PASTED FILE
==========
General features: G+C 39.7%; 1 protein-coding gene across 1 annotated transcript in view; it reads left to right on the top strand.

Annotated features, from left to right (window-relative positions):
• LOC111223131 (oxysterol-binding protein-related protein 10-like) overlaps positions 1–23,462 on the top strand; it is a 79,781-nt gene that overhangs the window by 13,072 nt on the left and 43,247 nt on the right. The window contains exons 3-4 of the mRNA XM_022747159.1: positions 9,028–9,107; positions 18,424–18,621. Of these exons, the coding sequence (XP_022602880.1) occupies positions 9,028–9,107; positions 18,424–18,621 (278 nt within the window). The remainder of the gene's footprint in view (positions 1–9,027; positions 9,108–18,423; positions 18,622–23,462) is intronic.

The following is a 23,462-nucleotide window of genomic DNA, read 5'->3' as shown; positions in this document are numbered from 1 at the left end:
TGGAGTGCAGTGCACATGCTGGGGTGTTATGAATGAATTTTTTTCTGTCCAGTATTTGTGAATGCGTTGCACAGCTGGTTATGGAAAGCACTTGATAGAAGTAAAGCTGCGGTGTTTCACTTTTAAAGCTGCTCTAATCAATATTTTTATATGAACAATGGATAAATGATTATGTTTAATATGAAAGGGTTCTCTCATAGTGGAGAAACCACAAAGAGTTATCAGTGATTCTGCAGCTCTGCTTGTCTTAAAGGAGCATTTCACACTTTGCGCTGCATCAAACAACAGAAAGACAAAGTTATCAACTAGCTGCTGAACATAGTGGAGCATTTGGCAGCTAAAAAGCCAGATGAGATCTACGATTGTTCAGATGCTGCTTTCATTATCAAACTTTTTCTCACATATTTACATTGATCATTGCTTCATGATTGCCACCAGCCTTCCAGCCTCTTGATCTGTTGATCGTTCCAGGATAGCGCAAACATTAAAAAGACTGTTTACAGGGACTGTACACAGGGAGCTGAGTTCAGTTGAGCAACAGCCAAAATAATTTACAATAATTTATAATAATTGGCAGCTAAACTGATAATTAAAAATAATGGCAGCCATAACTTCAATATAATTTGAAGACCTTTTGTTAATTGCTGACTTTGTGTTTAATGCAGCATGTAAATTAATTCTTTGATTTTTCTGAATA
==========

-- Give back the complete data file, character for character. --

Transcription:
General features: G+C 39.7%; 1 protein-coding gene across 1 annotated transcript in view; it reads left to right on the top strand.

Annotated features, from left to right (window-relative positions):
• LOC111223131 (oxysterol-binding protein-related protein 10-like) overlaps positions 1–23,462 on the top strand; it is a 79,781-nt gene that overhangs the window by 13,072 nt on the left and 43,247 nt on the right. The window contains exons 3-4 of the mRNA XM_022747159.1: positions 9,028–9,107; positions 18,424–18,621. Of these exons, the coding sequence (XP_022602880.1) occupies positions 9,028–9,107; positions 18,424–18,621 (278 nt within the window). The remainder of the gene's footprint in view (positions 1–9,027; positions 9,108–18,423; positions 18,622–23,462) is intronic.

The following is a 23,462-nucleotide window of genomic DNA, read 5'->3' as shown; positions in this document are numbered from 1 at the left end:
TGGAGTGCAGTGCACATGCTGGGGTGTTATGAATGAATTTTTTTCTGTCCAGTATTTGTGAATGCGTTGCACAGCTGGTTATGGAAAGCACTTGATAGAAGTAAAGCTGCGGTGTTTCACTTTTAAAGCTGCTCTAATCAATATTTTTATATGAACAATGGATAAATGATTATGTTTAATATGAAAGGGTTCTCTCATAGTGGAGAAACCACAAAGAGTTATCAGTGATTCTGCAGCTCTGCTTGTCTTAAAGGAGCATTTCACACTTTGCGCTGCATCAAACAACAGAAAGACAAAGTTATCAACTAGCTGCTGAACATAGTGGAGCATTTGGCAGCTAAAAAGCCAGATGAGATCTACGATTGTTCAGATGCTGCTTTCATTATCAAACTTTTTCTCACATATTTACATTGATCATTGCTTCATGATTGCCACCAGCCTTCCAGCCTCTTGATCTGTTGATCGTTCCAGGATAGCGCAAACATTAAAAAGACTGTTTACAGGGACTGTACACAGGGAGCTGAGTTCAGTTGAGCAACAGCCAAAATAATTTACAATAATTTATAATAATTGGCAGCTAAACTGATAATTAAAAATAATGGCAGCCATAACTTCAATATAATTTGAAGACCTTTTGTTAATTGCTGACTTTGTGTTTAATGCAGCATGTAAATTAATTCTTTGATTTTTCTGAATA